ally and per alios, taken much pains to get at the literature of my subject, I hope I may be borne with as I attempt to set a portion of the result before the readers of Folk-lore.
Hameln is a charming old town, and if you go there knowing that it is one of the shrines of folk-lore, and go in sympathetic mood, you will feel as if you had passed out of every-day environment into story-land, and may wonder whether you have done so in a dream, or whether the bliss be yours in tangible reality. If in a dream, that would account for divers incongruities, and take away the shock of intrusive modernisms for which it were folly to blame the 11,000 who make the place their home, and whose main care it cannot be to live up to the picturesque tradition of which it is the scene. A very little make-believe, an equal knowledge of the history of architectural styles, and then, when you are in the quaint main street, whatever season and whatever year it be for other folk, it is with you the festival of SS. John and Paul, the 26th of June 1284; and you set your ears to catch some echo of the strain which wiled the lost but never-yet-forgotten children forth. Shortly after the Osterstrasse is entered on, a fine early 17th century dwelling, on the left, is safe to claim attention; it goes by the name of the Rattenfanger (i.e., Ratcatcher's) Haus, and is probably so called because the end which abuts on the Bungelosestrasse has an inscription, in German, more archaic than the building itself, commemorating the Outgoing. At the other extremity of the Osterstrasse is a similar record on the Wedding- or Hochzeitshaus, a fine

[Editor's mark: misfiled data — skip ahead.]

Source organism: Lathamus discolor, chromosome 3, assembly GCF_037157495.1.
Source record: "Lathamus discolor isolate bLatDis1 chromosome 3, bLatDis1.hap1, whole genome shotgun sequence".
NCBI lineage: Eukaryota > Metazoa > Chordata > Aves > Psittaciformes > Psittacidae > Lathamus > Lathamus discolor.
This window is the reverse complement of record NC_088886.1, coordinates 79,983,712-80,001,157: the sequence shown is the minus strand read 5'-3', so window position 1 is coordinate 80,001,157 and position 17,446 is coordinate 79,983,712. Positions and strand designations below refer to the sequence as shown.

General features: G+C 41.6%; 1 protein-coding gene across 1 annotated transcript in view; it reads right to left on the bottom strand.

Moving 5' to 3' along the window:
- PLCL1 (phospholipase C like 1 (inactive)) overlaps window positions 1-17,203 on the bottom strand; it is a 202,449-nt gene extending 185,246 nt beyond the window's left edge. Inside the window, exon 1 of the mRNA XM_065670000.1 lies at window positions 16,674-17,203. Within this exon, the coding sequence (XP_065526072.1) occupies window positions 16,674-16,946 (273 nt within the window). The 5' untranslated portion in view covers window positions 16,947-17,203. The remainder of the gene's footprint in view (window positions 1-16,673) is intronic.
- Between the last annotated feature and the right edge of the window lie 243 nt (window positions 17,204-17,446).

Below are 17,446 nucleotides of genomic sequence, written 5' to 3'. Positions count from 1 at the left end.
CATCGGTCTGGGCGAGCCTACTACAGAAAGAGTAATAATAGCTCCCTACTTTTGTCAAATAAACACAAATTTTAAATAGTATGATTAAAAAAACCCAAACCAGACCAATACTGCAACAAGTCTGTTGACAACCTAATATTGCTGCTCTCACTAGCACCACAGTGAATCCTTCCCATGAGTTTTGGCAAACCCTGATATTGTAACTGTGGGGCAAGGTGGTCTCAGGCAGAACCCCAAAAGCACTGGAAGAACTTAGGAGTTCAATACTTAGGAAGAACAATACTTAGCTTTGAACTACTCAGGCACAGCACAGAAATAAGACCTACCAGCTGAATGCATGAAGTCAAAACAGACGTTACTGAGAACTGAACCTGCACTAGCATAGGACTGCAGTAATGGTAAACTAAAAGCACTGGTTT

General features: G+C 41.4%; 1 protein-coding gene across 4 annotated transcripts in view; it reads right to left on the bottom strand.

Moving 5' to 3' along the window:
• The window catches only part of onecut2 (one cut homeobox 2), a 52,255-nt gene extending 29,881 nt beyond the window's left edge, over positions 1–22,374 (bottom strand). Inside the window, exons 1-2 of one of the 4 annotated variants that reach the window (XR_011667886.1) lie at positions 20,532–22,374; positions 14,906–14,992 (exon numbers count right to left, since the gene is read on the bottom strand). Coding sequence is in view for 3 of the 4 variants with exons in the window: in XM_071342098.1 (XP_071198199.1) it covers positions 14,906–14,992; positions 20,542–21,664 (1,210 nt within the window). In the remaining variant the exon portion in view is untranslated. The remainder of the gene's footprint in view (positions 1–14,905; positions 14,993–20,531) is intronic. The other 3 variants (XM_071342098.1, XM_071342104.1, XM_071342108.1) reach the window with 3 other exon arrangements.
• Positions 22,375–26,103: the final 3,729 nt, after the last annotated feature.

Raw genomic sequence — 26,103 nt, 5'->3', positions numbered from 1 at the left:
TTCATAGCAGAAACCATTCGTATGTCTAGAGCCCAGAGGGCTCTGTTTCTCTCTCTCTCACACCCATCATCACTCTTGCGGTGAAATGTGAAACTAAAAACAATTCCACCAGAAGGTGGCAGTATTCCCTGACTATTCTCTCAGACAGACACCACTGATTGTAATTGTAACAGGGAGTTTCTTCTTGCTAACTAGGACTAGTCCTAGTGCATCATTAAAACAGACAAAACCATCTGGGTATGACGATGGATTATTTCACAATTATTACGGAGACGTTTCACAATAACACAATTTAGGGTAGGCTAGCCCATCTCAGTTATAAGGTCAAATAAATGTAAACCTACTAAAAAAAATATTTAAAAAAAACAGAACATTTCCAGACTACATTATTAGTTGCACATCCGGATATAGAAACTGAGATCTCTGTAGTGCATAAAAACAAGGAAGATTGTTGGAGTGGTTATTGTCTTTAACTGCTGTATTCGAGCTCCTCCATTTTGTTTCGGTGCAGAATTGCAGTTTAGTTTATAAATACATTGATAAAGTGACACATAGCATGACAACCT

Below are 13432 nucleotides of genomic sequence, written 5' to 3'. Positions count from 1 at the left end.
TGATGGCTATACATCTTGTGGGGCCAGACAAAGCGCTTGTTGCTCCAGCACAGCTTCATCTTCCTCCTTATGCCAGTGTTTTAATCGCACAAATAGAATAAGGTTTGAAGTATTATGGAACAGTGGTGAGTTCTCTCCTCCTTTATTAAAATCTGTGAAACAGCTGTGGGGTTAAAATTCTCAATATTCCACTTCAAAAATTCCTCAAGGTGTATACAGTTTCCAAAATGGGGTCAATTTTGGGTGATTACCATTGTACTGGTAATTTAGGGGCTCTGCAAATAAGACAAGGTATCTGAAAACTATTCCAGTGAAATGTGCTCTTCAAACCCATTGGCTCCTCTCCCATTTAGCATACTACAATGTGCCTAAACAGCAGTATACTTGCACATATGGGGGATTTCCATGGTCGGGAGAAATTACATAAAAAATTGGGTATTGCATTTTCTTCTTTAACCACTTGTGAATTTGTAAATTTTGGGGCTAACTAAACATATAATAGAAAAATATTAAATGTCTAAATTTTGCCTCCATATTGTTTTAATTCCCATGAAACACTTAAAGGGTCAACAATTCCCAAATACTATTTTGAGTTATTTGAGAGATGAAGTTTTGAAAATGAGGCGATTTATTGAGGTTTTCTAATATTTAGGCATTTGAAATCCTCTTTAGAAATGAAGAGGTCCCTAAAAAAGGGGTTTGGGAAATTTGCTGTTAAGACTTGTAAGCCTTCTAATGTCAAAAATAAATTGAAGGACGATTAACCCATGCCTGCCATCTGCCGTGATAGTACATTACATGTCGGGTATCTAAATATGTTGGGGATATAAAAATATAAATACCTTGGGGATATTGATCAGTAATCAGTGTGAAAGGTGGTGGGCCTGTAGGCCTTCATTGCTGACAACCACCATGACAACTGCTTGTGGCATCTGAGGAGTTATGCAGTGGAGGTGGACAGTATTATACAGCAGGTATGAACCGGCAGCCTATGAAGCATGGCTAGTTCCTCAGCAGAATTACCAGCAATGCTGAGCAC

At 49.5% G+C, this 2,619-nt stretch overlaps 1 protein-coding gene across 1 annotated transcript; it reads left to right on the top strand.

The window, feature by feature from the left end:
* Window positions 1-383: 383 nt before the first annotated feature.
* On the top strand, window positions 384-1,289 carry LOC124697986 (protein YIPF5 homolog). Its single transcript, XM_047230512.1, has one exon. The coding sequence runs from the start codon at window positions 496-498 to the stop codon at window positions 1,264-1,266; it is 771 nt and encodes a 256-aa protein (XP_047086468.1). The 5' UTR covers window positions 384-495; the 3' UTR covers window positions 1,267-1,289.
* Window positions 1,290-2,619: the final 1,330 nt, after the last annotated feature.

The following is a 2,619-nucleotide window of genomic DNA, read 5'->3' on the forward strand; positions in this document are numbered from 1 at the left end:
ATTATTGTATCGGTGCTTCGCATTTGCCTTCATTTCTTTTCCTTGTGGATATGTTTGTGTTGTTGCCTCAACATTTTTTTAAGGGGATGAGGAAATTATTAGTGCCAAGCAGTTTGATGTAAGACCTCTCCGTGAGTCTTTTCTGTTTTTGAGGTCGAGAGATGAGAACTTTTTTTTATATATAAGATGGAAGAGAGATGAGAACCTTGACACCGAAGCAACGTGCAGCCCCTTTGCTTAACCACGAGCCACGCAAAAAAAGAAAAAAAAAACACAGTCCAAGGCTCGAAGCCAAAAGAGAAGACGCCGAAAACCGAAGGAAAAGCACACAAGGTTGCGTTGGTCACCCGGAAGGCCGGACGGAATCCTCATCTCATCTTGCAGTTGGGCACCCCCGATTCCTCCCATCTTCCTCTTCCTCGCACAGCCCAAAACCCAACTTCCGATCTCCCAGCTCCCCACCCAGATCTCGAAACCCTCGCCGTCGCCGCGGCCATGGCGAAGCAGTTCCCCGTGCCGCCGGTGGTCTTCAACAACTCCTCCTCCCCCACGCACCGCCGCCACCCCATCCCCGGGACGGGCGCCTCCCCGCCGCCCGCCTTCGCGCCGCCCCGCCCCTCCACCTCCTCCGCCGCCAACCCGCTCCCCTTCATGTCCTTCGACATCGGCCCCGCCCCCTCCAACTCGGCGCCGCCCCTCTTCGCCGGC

- "Anno 1284. Am Dage Johannis et Pauli War der 26. Junii Durch einen Pieper mit allerly Farve bekledet Gewesen cxxx Kinder verledet Binnen Hameln geboren To Calverie bi den Koppen verloren." As given in Hameln und Bad Pymont: Wegweiser (Hameln, Fuendeling), p. 5.
- "Nach Christi Geburt 1284 Jahr Gingen bei den Koppen unter Verwahr Hundert und dreissig Kinder, in Hameln geboren von einem Pfeiffer verfürt und verloren." (Fuendeling's Wegweiser, p. 6.)